Dad gave me a look. The same look he gave me at school before the Chaos, the same look I heard in his voice when I had a man’s life in my hands. Then he looked down at the baby. She was squirming and crying louder than before, needing to be held close. Dad’s eyes looked up to meet mine, and my tears started to fall. I had to help. I opened my arms and took her from him, and he smiled and ran to the storm door. I could hear the Mother yelling down, barely audible over the wind. A man’s arm hung over the edge, covered in blood. Dad gestured furiously towards me, telling her to get inside as he tried to pull the man in, but then the wind picked up.
The door slammed shut on the woman, and it fell with a thud on Dad’s head. One of the lamps fell to the ground and the ramp was shrouded in near darkness. I squinted, and saw he had slumped and fallen to the bottom. I laid the little girl in a pile of blankets that was going to be my bed then ran over to him. Tearing the sleeve off at the shoulder, I wrapped parts of my flannel shirt around his wounded head. There was a lot of blood, but I couldn’t focus on that. I had to keep him alive. I ran through everything I knew of first aid, I kept him breathing and didn’t let him sleep. I sat by him all night, holding the baby in my arms, feeding her what I thought she could eat from our stores and singing.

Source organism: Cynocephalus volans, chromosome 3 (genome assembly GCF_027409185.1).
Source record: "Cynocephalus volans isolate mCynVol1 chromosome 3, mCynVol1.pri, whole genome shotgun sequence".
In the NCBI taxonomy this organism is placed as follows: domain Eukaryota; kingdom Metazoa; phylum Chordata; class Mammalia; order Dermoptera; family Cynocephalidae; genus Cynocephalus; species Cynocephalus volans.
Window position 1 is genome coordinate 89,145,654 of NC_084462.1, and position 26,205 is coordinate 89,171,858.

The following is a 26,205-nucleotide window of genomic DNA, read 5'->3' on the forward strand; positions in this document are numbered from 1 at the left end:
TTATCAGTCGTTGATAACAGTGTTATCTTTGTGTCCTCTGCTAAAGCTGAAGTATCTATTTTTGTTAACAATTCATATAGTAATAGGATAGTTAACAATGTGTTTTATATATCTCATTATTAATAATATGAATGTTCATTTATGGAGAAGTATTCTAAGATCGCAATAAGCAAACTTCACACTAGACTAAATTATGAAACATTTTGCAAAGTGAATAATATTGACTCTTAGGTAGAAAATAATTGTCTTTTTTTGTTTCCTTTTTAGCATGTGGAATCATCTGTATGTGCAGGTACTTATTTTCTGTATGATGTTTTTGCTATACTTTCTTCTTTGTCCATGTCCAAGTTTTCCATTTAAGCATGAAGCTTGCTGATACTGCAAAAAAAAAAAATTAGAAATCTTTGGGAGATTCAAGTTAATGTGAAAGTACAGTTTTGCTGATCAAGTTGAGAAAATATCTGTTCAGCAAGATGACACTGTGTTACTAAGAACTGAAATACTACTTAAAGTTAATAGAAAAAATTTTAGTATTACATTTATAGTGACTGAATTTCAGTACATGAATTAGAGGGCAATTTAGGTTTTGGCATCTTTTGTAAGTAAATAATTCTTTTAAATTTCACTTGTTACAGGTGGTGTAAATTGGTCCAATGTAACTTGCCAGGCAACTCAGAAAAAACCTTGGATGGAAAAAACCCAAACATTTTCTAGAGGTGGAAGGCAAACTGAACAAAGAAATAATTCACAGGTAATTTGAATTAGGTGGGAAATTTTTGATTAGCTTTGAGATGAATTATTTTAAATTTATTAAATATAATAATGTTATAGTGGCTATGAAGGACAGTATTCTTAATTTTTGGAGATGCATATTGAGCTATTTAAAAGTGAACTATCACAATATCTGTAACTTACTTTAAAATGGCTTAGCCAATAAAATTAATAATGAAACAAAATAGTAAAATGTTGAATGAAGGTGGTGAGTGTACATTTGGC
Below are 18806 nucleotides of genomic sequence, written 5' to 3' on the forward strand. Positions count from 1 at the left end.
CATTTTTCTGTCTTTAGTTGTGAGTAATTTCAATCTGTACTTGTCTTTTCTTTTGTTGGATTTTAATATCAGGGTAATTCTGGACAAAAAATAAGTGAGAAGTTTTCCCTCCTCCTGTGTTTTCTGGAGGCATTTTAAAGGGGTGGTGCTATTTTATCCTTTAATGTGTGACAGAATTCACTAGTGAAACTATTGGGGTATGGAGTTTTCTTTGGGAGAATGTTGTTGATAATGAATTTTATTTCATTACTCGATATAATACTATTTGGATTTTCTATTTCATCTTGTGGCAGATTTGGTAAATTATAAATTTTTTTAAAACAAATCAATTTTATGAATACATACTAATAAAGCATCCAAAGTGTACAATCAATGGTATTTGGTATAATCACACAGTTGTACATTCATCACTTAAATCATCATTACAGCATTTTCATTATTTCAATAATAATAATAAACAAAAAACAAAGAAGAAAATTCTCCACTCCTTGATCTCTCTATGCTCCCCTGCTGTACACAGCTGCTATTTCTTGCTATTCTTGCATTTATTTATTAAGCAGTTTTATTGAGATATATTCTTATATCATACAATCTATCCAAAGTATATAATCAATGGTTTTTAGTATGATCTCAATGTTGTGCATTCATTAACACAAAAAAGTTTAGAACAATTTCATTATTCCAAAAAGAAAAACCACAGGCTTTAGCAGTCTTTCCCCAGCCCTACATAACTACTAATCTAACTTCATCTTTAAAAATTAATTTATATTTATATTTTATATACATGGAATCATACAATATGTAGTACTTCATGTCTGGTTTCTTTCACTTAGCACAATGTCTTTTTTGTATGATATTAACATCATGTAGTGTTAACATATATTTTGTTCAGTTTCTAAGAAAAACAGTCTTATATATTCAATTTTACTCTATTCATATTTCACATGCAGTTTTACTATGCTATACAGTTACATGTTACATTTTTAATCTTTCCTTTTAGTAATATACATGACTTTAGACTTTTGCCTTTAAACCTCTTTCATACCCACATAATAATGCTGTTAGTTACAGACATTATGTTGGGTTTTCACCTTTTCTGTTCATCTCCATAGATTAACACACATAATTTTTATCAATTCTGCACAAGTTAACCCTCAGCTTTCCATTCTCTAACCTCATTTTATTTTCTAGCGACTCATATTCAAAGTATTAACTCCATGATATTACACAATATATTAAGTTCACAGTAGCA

When morning came, my eyes shot open from the ray of light peeking through the storm door. Dad instinctively moved an arm to shield his face, but I told him to stay still and not to touch his head. I stepped around him, climbing toward the light. I pushed the door open, and there was no sign of anyone. The man and woman were gone, the only trace of their presence marked with frantic bloodstained handprints. Their truck was tipped over in the road. The tree that had pinned them was thrown against the line of trees from my childhood.  I took a breath, and I went back inside to pick up the baby. She was left to me now, and I made a wish for her. I wished for her to be strong, but light. I gave her a name, Amelia Avery.
That was the day I became what my Dad always spoke over me, and what he still says over me when Amie gives me trouble. When she has nightmares, he wakes me up and points me toward the door with a smirk. And just like he did when I was her age, I scoop her up, take her outside in my arms, and point her to the trees.

“You just stand still and breathe. You stay calm.”